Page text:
Sunday, May 15, 2011
My first meditation teacher, the great Jack Kornfield, believes spiritual communities are meant to "ripen" us individually and collectively. I really love that idea so much. I believe it, too, even though it doesn't always work out as gracefully as it might.
For a long time I was part of the Reclaiming community in San Francisco. We did not gather in a church or temple, but we did gather, every eight weeks or so, at the beach or in a rented room in the Women's Building or at the pier in the Marina, to celebrate the turning of the wheel of the seasons. I never missed one of those rituals.
After I left all that behind, I studied Judaism at Temple Micah here in DC for a couple of years. I really loved that community as well, but I struggled with Judaism, even way way way Reform Judaism, because of the Torah. I hate the Torah; most of it makes no sense to me at all. Much of it is very disturbing and presents God as some kind of egomaniacal, bi-polar psycho killer. This is not the God I worship, nope. The fact that Jews idolize the Torah really got on my last nerve. Eventually I stopped going to Temple Micah. Square peg, round hole. Sigh.
There are wonderful spiritual communities here on Capitol Hill. St. Mark's, for instance, is a fabulously inclusive, active, community-based Episcopalian congregation. I've attended classes there many a time, but becoming a part of the congregation would ring false on every level. I am so not a Christian.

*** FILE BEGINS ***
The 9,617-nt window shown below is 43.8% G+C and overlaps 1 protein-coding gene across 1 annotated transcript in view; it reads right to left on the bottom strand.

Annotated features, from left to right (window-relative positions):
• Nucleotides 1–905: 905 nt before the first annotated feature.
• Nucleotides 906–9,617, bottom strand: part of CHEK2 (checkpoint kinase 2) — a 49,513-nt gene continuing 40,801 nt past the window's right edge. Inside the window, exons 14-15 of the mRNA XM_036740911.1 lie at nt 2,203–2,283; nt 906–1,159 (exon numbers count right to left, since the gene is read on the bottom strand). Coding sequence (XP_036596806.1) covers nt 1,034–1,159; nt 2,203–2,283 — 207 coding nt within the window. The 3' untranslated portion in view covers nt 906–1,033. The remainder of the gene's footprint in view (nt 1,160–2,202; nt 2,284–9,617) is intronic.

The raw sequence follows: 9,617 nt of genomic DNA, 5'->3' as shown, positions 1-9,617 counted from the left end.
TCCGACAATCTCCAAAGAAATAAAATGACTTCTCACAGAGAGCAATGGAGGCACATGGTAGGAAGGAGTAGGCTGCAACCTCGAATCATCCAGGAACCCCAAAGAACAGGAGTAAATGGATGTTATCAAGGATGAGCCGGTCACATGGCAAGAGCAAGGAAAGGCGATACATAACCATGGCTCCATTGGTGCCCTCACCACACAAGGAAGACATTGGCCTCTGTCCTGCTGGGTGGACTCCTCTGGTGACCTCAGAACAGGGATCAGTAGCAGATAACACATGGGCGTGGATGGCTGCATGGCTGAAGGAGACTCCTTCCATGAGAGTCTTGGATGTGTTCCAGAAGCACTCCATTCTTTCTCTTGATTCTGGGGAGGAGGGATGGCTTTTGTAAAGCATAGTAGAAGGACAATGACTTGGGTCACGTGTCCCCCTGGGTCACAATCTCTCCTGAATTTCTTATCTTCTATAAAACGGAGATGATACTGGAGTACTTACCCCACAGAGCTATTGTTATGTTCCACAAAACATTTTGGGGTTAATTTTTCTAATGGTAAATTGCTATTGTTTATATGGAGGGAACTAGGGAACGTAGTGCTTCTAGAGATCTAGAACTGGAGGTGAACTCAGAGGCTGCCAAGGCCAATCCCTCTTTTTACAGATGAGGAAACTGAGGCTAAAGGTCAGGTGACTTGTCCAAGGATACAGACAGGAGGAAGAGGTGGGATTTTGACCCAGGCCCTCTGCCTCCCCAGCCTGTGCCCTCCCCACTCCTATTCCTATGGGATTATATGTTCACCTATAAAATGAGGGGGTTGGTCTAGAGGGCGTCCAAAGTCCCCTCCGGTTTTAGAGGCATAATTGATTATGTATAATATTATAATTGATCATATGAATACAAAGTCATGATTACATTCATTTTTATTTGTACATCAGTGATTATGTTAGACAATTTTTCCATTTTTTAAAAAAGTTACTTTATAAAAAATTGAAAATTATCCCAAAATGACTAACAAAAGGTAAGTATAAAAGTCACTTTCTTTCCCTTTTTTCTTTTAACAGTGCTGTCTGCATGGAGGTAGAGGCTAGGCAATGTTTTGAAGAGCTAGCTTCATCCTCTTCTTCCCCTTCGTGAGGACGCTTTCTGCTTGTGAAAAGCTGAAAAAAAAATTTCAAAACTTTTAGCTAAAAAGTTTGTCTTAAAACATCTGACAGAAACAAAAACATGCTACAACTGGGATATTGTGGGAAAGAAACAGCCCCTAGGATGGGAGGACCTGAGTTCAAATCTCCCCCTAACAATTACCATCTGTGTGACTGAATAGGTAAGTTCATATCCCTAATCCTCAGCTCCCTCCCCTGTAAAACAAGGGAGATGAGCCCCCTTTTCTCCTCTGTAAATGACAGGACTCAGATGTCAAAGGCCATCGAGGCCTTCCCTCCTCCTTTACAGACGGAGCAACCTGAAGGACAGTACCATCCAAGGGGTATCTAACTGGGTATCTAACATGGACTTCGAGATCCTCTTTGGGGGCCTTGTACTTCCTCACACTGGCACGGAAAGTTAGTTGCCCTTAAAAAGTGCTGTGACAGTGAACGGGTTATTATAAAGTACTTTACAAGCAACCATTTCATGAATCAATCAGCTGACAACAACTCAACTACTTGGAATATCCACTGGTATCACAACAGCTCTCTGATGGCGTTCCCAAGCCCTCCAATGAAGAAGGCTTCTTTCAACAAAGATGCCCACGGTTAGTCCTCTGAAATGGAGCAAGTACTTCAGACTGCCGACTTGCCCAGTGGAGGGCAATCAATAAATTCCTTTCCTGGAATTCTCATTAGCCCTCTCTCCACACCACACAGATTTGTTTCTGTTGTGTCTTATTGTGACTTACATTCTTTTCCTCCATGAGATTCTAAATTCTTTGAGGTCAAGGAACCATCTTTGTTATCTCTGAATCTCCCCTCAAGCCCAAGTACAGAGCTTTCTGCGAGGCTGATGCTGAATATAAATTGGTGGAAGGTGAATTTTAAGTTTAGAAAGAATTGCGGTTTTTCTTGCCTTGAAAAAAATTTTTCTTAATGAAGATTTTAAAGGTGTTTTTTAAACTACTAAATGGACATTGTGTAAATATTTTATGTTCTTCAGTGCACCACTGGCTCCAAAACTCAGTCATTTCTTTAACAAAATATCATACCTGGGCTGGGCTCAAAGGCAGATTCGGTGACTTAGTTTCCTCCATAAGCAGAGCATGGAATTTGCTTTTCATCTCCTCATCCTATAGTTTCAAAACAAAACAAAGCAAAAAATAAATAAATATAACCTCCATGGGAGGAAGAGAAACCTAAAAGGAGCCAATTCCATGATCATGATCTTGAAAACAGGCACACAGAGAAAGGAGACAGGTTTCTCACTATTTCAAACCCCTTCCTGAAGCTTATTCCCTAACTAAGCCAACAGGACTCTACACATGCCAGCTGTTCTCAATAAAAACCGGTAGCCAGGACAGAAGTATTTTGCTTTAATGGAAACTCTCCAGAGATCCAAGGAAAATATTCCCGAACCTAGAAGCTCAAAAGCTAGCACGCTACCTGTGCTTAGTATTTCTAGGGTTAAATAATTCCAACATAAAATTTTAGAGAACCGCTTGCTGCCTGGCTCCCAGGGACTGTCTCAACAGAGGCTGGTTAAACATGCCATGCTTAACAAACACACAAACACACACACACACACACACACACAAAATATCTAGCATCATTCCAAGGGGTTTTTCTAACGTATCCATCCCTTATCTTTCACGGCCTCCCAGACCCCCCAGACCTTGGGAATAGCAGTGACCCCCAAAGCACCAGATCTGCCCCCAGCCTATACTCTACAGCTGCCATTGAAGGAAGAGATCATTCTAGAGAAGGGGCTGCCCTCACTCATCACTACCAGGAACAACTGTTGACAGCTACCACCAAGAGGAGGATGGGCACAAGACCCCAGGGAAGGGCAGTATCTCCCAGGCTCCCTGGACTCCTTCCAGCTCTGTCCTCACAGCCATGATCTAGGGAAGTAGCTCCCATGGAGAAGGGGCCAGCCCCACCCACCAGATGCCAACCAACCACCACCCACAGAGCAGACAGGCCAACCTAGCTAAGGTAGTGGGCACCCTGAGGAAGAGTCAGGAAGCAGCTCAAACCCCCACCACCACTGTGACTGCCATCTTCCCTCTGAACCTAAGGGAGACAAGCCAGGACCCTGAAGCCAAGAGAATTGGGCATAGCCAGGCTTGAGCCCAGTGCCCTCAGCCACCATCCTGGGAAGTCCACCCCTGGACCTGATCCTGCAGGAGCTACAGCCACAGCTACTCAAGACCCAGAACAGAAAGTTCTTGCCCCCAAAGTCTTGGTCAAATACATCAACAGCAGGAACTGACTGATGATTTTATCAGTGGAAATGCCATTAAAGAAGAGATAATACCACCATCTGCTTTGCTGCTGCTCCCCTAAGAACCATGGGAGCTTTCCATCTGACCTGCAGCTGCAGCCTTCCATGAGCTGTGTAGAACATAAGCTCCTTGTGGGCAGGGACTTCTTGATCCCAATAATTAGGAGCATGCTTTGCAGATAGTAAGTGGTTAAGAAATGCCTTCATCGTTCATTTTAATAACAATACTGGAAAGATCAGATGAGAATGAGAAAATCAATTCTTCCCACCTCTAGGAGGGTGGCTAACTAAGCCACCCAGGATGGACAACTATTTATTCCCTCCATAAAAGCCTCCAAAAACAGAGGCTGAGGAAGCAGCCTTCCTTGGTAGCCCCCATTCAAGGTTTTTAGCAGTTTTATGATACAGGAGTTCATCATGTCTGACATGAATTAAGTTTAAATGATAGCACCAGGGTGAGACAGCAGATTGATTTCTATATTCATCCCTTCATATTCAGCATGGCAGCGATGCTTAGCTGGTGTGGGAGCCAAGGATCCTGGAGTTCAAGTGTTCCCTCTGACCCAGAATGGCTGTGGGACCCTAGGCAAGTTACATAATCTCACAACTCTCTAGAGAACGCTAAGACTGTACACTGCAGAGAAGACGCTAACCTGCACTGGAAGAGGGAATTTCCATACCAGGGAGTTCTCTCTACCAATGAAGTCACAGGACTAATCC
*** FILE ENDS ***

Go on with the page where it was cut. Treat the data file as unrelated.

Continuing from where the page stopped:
Like many people, I am spiritual but not religious, which means I'm at odds in one way or another with every established tradition. When I remember all the troubles that come up within spiritual communities, I try to convince myself it's best to commune with Brother Sun and the green world instead; forget the people aspect of worship ... but the truth is, I miss it. I even miss the friction and problems that arise within these communities. Is that crazy? It's such a juicy way to confront the problem of ethics. Those awkward interactions among people in spiritual community helped "ripen" me every time I took part. I miss that.
At least I'm missing my old communities this Sunday morning because my first two clients cancelled their sessions at the last minute. I'm thinking about how other people spend their Sunday mornings, at church or perhaps engaging in other Sunday rituals like reading The New York Times while drinking coffee. My Sunday morning ritual involves getting up and going to work, but not today. Today maybe I'll take a lot longer meditating and praying than I usually do. Yes? I say yes.
Happy Sunday. Shalom.